So a lot of it is going to be out there until winter really kind of shows itself. So it's kind of hard to plan around that. I mean you could have said you could have looked at that last year and made the same comments that the first quarter of 2021 was going to be, we really want to try to get your gas online in January through March. It turned out not to be a great strategy because that's -- those are going to be some of the lowest price months of this year of 2021. So it's really hard to look at the curve and rail toward it.
We do see that overall, though, over the last month, you've really seen the 2022 futures prices improved greatly, where they had been stuck at a level that was below 2021 for a long time. So a lot of it is just the market trying to figure out what the supply demand is going to look like later this year, and they're still filling it out. So we feel great about the gas market. And producer discipline, it's been a big component.
Well, Charles, as you look at, I mean, the next seven months, we're looking on the strip right now. I mean, gas is 418 the way to 404, seven or eight months out, and then it dropped to that 337 rent. I mean, if you told me three months ago, I'd have 337 natural gas in the Haynesville, I'd be pretty happy. I like four better, but it looks pretty good.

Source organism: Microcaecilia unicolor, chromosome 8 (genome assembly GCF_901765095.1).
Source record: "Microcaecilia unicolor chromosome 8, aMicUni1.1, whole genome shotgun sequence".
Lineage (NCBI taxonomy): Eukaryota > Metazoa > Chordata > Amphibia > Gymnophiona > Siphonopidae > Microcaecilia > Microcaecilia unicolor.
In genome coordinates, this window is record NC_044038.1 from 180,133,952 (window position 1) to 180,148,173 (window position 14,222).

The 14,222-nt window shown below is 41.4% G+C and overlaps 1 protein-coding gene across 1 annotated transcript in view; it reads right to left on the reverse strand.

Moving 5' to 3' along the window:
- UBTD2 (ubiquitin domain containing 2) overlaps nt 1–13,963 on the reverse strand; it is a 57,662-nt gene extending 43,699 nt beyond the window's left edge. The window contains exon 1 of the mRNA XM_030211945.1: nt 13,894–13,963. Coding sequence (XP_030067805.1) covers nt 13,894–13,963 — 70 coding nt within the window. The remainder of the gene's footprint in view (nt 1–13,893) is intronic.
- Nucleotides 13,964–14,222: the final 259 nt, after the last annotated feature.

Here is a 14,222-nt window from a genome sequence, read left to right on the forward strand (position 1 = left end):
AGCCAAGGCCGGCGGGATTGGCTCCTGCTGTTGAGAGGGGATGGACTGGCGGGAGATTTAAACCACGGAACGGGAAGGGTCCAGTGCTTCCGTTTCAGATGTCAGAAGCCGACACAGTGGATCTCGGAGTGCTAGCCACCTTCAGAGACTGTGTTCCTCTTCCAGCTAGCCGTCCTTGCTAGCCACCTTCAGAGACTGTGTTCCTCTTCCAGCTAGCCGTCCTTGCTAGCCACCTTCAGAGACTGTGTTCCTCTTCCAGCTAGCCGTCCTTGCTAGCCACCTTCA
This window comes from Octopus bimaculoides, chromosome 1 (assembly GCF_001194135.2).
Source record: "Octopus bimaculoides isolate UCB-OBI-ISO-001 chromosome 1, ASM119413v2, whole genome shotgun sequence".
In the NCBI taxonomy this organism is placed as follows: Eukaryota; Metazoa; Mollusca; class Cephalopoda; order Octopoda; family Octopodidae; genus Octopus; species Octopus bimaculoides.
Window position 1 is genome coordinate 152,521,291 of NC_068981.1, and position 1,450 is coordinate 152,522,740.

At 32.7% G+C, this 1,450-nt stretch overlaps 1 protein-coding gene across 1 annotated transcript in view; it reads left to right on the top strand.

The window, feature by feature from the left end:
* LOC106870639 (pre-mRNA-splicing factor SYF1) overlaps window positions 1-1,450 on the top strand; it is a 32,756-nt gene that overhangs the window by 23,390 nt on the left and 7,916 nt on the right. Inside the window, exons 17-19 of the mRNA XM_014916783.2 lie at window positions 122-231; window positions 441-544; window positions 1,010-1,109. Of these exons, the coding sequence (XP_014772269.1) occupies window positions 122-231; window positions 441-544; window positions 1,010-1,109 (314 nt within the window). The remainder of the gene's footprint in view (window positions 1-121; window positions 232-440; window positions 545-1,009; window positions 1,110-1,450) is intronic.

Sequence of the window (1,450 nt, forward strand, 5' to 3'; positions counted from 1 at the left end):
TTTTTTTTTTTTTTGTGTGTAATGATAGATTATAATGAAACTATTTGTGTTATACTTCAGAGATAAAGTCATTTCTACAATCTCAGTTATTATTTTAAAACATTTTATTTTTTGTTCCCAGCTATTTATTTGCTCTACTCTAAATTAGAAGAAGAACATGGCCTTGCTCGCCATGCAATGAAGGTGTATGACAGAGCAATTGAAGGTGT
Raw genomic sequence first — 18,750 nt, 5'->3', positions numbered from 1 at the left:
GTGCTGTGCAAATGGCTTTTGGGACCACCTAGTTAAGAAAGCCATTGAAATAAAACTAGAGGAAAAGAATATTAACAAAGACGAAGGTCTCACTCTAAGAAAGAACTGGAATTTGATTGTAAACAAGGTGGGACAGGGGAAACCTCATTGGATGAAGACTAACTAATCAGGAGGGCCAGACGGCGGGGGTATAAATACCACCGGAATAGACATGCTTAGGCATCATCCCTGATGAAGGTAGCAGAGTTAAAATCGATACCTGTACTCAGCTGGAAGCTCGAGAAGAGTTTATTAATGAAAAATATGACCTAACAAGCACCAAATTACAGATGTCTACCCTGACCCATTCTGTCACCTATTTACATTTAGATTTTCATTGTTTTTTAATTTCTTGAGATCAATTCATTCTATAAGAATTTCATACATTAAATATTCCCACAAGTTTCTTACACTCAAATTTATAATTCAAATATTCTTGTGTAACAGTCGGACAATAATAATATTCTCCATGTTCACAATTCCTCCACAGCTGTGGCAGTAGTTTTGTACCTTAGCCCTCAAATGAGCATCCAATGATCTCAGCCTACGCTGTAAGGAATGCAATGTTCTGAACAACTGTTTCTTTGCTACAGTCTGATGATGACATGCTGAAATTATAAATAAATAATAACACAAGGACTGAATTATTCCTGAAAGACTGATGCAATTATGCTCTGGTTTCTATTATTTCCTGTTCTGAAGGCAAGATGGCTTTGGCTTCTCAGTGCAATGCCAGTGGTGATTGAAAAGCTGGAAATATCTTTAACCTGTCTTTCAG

So we did front-end load 2022. If you look at the hedges to make sure we have a really good quarter in the first quarter of 2022, same 2023. And I think the other thing we did, because of our balance sheet, I mean, I do think we properly risk-adjusted our hedges. In hindsight, I wish we didn't have any hedges, but that's not how businesses are run, I think, in a moment, yet to pull whatever the hedge is, which is a swap or collar. And I think we've made a good business decision, and that is to have half of 2022 in a swap, which is solid. In case something did go south, but then they also have the collar that if gas hits $4.00, $5.00, $6.00, we get a little bite at that.